Alexandre is one of those guys who seems to have life better figured out than me. Not only is he training to be a luxury yacht captain, he’s living in Guadeloupe, a stupendously beautiful Caribbean island paradise. He has a little spare time on his hands and so he decided to build a café racer after becoming enthralled with the motorcycle genre by reading dusty old copies of Café Racer Magazine.
Obviously, it wasn’t easy to find a café racer friendly motorcycle in a place like Guadeloupe however the moto-cherubs smiled down on him one sunny afternoon as he talked to a man he met sitting in the saddle of of Harley. The Harley-man had a friend selling an old 1979 Yamaha XS650 and within 2 days it belonged to Alexandre.
Once he had the bike in his possession he wheeled it into his living room and set to work pulling it to pieces.
Let’s just pause here for a moment and somewhat jealously remember that Alex is spending his life sailing around on luxury yachts, living on a Caribbean island paradise and building a café racer in his living room.
Alex’s main issue was acquiring the necessary parts, he bought what he needed from Dime City Cycles and Mike’s XS but waiting for deliveries to the island tested his patience time and time again. The delay between ordering and implementing did give him the opportunity to really focus on the smaller details as the bike came together.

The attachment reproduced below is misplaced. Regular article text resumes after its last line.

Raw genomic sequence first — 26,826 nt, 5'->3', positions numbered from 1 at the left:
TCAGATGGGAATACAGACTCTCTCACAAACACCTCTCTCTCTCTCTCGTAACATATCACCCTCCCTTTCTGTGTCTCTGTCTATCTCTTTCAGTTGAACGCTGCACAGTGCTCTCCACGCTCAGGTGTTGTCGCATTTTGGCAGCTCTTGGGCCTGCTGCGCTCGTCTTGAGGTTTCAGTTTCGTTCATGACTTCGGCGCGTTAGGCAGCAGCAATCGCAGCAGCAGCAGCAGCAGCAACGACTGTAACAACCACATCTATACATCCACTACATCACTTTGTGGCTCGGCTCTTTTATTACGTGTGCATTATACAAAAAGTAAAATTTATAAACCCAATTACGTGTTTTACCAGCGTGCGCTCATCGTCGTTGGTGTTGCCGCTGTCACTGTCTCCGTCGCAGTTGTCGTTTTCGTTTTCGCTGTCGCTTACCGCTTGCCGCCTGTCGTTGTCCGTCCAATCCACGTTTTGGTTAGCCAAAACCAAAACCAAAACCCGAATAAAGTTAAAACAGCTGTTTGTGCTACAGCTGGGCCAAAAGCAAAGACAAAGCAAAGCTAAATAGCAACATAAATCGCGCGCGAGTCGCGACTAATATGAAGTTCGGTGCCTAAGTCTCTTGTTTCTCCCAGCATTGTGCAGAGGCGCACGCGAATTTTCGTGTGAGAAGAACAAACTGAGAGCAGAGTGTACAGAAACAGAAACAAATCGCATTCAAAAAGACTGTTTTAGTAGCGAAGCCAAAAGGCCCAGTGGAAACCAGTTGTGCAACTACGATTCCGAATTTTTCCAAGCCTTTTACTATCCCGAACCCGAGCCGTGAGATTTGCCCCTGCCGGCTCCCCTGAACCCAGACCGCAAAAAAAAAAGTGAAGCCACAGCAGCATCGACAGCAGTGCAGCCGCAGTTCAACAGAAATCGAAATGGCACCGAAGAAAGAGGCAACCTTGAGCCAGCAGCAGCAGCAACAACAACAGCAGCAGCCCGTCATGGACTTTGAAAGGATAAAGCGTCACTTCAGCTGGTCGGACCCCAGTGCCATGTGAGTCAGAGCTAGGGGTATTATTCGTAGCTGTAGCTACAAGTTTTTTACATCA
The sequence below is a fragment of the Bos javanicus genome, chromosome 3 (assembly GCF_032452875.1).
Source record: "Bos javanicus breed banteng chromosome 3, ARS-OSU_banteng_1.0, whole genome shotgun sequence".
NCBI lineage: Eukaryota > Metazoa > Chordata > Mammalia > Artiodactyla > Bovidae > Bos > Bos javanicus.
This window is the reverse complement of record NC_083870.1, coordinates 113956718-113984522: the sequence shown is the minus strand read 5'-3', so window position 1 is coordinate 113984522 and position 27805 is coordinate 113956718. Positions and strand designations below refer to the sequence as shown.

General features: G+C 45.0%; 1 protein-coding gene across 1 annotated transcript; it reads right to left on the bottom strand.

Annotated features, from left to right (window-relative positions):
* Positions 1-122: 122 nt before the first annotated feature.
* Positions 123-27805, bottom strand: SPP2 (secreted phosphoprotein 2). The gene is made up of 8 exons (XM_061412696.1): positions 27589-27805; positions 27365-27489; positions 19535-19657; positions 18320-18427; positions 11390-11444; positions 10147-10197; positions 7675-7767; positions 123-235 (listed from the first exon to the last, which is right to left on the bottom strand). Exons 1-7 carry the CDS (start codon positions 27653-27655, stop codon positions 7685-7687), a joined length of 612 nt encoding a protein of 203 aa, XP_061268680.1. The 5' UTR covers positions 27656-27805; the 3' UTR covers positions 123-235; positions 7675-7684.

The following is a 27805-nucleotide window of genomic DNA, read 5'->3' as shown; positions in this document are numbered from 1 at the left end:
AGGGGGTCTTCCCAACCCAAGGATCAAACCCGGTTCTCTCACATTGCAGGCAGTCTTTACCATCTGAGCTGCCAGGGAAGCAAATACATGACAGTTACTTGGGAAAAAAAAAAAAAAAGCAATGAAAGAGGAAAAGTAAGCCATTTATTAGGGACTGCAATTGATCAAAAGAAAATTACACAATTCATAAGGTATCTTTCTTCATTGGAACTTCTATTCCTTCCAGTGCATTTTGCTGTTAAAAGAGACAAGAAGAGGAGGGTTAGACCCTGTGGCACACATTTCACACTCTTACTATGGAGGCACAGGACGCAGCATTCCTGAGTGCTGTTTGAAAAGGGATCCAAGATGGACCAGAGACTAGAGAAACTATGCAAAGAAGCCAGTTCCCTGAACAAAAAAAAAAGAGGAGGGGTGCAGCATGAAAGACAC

If you have a close look at the pictures of the bike you’ll see that it’s a very clean, almost fastidious build. It actually looks like something James May would put together, and I mean that in the best way possible.
The 2-into-1 exhaust is apparently very, very loud although living in a place like Guadeloupe means that the local constables spend more time napping in plastic chairs, swatting flies and scratching their man-berries than they do handing out traffic citations. With this in mind, it sounds like the island might be the perfect, though unlikely place to own a café racer.
Read more about Guadeloupe here.
Ben has had his work featured on CNN, Popular Mechanics, Smithsonian Magazine, Road & Track Magazine, the official Pinterest blog, the official eBay Motors blog, BuzzFeed, and many more.
Silodrome was founded by Ben back in 2010, in the years since the site has grown to become a world leader in the alternative and vintage motoring sector, with millions of readers around the world and many hundreds of thousands of followers on social media.
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